MR PENDLE: ‘Cut and paste’ hasn’t made the journalist’s job easier

ONE of the cornerstones of the journalism industry in the 21st Century is the increasing use of email to send out Press releases.

In the old days, everything was sent by post, or interviews were done in person or over the telephone.

Then the fax machine saw the number of posted items start to dwindle - although everything had still to be typed in.

And now, with emails, less typing is necessary - the use of “cut and paste” makes the job quicker - but not necessarily all that easier.

One of the main reasons is that people quoted in Press releases do not say things any more. They comment - and to make things read properly on the printed page, they have to be changed.

Now Mr Pendle’s journalism training more than 30 years ago included reading a book by former Times editor Harold Evans in which he deplored the use of a variety of words which all mean say or said.

Where this all began - and where all these modern-day PR people learned their trade - Mr Pendle has no idea.

But what he does know is that every time he finds someone has commented on something, rather than said it, the 21st Century equivalent of the deskman’s red pencil - the delete button - is used to remove it and said or its derivations is used as a replacement.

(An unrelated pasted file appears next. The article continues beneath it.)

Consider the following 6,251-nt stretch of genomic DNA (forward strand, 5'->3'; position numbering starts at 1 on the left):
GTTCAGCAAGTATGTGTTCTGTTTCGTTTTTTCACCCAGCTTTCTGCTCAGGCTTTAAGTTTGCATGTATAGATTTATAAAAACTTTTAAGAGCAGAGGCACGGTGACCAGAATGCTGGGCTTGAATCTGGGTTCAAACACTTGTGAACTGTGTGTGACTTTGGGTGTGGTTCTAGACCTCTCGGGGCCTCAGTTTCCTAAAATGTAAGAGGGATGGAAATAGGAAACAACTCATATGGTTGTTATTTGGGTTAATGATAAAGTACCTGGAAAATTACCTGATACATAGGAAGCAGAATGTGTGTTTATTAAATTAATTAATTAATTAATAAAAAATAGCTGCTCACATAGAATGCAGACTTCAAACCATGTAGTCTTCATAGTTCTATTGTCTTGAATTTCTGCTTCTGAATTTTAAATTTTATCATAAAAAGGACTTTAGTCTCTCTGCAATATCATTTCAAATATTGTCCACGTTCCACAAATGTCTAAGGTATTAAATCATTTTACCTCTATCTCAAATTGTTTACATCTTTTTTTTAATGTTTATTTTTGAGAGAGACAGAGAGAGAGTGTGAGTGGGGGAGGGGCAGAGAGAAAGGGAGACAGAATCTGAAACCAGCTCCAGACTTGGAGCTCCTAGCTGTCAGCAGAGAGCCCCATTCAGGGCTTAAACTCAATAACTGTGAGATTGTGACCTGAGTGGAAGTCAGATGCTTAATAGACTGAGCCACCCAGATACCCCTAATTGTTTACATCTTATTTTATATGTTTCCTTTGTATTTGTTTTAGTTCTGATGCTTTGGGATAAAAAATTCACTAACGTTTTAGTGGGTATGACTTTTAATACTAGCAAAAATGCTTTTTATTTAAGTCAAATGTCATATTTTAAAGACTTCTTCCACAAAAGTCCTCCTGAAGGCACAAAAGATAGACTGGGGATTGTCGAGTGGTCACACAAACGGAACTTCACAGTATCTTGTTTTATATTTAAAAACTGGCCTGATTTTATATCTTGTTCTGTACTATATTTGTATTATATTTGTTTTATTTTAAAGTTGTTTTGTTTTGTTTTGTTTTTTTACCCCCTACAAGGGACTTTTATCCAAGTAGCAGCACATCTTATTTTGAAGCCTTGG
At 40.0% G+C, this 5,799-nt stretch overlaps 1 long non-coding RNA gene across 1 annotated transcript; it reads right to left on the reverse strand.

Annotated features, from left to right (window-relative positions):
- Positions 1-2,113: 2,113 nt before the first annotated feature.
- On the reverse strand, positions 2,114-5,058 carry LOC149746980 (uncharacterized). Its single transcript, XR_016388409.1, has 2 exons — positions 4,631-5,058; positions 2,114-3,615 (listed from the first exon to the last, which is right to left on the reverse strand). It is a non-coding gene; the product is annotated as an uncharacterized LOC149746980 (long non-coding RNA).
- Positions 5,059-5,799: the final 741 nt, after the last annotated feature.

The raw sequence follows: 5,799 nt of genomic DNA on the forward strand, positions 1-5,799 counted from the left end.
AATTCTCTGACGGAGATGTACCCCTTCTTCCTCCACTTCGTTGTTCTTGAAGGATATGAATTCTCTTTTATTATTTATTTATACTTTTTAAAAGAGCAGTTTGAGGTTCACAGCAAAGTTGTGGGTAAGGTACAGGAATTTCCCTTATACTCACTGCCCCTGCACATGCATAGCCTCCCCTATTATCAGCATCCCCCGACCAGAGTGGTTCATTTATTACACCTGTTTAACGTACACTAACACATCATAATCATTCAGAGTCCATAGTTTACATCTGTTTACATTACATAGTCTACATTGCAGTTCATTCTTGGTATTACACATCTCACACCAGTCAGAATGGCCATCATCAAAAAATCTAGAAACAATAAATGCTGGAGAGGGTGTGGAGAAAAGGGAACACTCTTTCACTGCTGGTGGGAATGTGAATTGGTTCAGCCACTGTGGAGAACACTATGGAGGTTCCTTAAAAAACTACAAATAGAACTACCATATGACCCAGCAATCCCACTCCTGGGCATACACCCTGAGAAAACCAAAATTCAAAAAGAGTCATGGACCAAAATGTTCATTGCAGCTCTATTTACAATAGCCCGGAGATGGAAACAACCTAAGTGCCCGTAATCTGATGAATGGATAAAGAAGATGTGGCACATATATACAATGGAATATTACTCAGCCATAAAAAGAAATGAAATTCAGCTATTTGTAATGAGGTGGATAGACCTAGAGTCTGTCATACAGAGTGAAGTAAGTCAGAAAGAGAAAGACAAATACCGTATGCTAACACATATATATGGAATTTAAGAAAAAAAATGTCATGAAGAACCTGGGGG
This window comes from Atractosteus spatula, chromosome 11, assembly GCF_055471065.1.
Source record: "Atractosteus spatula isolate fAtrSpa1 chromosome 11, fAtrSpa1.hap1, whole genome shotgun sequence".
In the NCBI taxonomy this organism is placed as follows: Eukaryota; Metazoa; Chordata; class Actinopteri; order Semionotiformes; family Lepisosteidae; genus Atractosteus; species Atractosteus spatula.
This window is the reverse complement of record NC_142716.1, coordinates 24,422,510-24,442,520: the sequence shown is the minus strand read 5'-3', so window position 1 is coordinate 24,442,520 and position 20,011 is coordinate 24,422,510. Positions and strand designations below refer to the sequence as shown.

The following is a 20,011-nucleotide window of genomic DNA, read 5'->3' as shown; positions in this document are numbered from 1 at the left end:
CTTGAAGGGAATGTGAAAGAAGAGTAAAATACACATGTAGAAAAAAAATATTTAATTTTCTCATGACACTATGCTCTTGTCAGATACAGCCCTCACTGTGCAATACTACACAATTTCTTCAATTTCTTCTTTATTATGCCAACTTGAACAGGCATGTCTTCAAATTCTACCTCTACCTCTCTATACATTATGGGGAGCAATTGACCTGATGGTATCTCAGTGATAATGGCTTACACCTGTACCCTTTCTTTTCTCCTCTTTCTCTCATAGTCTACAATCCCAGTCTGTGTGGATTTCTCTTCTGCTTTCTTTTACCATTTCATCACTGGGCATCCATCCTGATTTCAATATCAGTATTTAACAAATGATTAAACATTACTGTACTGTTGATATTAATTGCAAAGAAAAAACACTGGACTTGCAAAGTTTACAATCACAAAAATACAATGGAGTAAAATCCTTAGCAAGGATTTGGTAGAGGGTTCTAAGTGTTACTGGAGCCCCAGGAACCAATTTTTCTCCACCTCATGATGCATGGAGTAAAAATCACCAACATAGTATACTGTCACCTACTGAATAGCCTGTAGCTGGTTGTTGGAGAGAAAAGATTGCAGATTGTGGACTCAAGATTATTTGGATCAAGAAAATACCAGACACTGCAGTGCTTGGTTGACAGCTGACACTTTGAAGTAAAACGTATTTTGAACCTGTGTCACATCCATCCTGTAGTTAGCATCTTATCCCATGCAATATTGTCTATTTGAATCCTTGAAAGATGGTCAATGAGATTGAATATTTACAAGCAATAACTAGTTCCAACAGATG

After all, if the use of a simple verb like “to say” and its derivations was good enough for journalism great Harold Evans - and his book Newsman’s English is still on his desk today - then it is more than good enough for Mr Pendle.

The recent story about the bizarre reasons why people call for an ambulance showed just how ignorant some members of the human race are.

And top of the pile, in Mr Pendle’s humble opinion, was the woman who dialled 999 because her daughter had trodden in some dog faeces.

The woman, apparently, was too squeamish to clean the shoe herself - and requested accident and emergency staff clean it for her.

Now why the woman felt it necessary to call 999 instead of asking a friend to help her in her moment of distress was not revealed.

But it begs the questions - what does she think the emergency service is there for?

And what would she have said had she had had a genuine need for an ambulance but was forced to wait because someone else’s child had walked in a dog’s mess and demanded A and E staff clean up their shoes?

Mr Pendle suspects that she might have seen things somewhat differently - but as it was, she told the rest of us to take a running jump.